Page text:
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Home / News / US votes to force ByteDance to divest TikTok or face ban

US votes to force ByteDance to divest TikTok or face ban


The US House of Representatives overwhelmingly passed a bill today that would give TikTok’s Chinese owner ByteDance about six months to divest the US assets of the short-video app used by about 170 million Americans or face a ban.

The bill passed by a vote of 352-65, with bipartisan support, but it faces a more uncertain path in the Senate where some favor a different approach to regulating foreign-owned apps that could pose security concerns.

TikTok’s fate has become a major issue in Washington. Democratic and Republican lawmakers said their offices had received large volumes of calls from teenaged TikTok users who oppose the legislation, with the volume of complaints at times exceeding the number of calls seeking a ceasefire between Israel and Hamas in Gaza.

The measure is also the latest in a series of moves in Washington to respond to US national security concerns about China, from connected vehicles to advanced artificial intelligence chips to cranes at US ports.

The vote comes just over a week since the bill was proposed following one public hearing with little debate, and after action in Congress had stalled for more than a year.

Last month, President Joe Biden’s re-election campaign joined TikTok, raising hopes among TikTok officials that legislation was unlikely this year.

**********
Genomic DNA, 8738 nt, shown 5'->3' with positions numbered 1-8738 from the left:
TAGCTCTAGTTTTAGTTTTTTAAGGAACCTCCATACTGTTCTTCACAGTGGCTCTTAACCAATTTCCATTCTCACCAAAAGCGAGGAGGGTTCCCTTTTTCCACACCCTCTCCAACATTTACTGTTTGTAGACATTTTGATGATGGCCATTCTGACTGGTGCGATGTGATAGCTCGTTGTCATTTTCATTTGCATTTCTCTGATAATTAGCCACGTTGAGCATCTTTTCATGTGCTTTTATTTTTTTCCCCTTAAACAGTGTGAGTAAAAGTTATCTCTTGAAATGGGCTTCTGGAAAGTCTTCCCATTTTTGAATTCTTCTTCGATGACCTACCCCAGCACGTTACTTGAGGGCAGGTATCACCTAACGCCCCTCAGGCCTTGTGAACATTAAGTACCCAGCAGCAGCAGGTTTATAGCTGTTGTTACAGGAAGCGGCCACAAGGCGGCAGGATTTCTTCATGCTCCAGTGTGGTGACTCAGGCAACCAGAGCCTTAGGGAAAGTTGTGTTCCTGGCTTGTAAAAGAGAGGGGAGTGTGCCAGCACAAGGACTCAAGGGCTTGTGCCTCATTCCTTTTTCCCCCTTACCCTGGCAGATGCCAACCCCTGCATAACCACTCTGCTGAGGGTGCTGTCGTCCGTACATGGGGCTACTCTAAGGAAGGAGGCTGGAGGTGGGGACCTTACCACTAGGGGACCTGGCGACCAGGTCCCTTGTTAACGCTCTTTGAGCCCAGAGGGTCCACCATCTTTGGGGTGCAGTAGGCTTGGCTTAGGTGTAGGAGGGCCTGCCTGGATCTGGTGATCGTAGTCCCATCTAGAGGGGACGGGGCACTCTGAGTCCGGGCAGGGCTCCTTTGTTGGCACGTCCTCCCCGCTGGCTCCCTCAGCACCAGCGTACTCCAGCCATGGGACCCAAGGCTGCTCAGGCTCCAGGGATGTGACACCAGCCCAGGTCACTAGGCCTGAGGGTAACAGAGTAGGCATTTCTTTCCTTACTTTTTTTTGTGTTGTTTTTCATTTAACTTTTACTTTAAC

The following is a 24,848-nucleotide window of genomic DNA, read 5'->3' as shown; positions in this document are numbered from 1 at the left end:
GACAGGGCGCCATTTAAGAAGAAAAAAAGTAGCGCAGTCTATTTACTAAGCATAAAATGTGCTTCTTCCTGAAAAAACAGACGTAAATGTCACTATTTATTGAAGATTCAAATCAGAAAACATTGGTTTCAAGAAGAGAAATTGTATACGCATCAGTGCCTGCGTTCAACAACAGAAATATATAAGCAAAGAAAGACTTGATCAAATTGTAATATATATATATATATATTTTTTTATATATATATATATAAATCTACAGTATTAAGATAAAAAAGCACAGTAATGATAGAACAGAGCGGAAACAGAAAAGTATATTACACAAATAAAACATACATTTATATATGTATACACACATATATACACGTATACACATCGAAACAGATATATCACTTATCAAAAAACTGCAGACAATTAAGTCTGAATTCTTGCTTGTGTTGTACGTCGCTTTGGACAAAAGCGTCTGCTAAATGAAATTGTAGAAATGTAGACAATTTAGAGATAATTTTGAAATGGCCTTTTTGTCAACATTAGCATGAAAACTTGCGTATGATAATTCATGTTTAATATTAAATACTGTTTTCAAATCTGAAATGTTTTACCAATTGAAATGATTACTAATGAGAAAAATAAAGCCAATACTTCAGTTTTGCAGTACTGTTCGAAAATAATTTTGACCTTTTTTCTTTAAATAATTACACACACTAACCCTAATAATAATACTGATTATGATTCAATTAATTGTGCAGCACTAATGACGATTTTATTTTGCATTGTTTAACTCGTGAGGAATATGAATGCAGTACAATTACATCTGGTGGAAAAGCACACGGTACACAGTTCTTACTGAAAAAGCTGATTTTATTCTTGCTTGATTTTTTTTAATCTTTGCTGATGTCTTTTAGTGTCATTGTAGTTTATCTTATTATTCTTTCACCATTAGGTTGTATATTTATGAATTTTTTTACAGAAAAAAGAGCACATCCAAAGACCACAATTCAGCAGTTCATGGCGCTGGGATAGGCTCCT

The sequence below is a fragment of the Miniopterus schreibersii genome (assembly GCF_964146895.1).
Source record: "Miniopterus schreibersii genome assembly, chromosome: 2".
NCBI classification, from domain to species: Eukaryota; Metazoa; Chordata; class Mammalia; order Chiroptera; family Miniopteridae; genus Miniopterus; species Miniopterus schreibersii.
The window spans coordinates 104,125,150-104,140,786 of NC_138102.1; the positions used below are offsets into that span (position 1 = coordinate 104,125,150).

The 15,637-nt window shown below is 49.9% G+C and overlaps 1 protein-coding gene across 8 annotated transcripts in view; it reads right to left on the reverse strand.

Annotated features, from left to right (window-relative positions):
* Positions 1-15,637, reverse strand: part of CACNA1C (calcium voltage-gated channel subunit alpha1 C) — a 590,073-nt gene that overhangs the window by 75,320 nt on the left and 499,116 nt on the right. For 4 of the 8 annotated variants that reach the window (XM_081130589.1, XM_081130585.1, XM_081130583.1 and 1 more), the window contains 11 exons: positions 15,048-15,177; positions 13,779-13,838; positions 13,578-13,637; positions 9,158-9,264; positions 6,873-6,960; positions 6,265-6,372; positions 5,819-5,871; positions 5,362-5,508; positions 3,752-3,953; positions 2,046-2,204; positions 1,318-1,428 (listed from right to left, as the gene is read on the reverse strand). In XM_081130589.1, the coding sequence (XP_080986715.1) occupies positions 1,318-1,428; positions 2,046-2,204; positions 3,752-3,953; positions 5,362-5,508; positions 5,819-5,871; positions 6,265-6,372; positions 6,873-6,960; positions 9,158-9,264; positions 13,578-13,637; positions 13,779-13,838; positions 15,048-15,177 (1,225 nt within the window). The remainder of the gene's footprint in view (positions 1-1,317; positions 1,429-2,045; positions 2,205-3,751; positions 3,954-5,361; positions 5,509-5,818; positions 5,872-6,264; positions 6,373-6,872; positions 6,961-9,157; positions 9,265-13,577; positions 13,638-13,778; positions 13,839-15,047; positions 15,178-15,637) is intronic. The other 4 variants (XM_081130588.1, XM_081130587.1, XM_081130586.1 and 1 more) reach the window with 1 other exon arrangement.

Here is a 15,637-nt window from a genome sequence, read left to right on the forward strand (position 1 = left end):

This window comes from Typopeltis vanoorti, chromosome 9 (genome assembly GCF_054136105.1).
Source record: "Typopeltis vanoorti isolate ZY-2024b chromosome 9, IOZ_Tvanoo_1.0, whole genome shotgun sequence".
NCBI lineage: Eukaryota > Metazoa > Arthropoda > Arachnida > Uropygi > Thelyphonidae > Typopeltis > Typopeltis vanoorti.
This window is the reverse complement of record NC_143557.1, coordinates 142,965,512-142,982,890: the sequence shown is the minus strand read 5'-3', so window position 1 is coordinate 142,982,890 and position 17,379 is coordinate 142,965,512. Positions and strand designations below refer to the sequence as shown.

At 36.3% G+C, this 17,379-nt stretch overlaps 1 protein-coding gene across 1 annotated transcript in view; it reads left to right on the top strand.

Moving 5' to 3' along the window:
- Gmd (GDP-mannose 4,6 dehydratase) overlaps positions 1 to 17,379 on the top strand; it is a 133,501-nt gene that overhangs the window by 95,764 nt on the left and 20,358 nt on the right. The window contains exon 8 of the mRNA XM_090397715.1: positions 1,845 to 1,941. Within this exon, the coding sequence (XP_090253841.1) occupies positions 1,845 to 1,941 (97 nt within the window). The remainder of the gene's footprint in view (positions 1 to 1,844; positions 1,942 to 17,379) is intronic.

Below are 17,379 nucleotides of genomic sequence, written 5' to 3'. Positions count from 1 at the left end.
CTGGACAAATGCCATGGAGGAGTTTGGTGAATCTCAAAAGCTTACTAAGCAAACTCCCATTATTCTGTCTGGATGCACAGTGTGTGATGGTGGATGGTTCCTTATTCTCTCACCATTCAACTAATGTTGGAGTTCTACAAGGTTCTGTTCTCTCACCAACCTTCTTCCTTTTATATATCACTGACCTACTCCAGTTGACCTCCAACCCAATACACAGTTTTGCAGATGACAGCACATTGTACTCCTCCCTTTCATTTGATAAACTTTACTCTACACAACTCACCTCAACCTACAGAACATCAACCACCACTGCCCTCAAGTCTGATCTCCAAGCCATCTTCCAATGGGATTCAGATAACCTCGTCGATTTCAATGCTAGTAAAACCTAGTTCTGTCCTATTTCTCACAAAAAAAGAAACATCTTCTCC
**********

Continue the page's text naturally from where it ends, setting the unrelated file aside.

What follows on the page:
The House Energy and Commerce Committee last week voted 50-0 in favour of the bill, setting it up for a vote before the full House.

TikTok CEO Shou Zi Chew will visit Capitol Hill today on a previously scheduled trip to talk to senators, a source briefed on the matter said.

“This legislation has a predetermined outcome: a total ban of TikTok in the United States,” the company said before the vote.

“The government is attempting to strip 170 million Americans of their Constitutional right to free expression,” it added.

Biden said last week that he would sign the bill.

White House national security adviser Jake Sullivan said this week the goal was ending Chinese ownership, not banning TikTok.

“Do we want TikTok, as a platform, to be owned by an American company or owned by China? Do we want the data from TikTok – children’s data, adults’ data – to be going, to be staying here in America or going to China?” he said.

It is unclear whether China would approve any sale or if TikTok’s US assets could be divested in six months.

If ByteDance failed to do so, app stores operated by Apple, Alphabet’s Google and others could not legally offer TikTok or provide web hosting services to ByteDance-controlled applications.

In 2020, then-President Donald Trump sought to ban TikTok and Chinese-owned WeChat but was blocked by the courts. In recent days he had raised concerns about a ban.

It remains unclear if Tencent’s WeChat or other high-profile Chinese-owned apps could face a ban under the legislation.

Any forced TikTok divestment from the US would almost certainly face legal challenges, which the company would need to file within 165 days of the bill being signed by the president.

In November, a US judge blocked a Montana state ban on TikTok use after the company sued.


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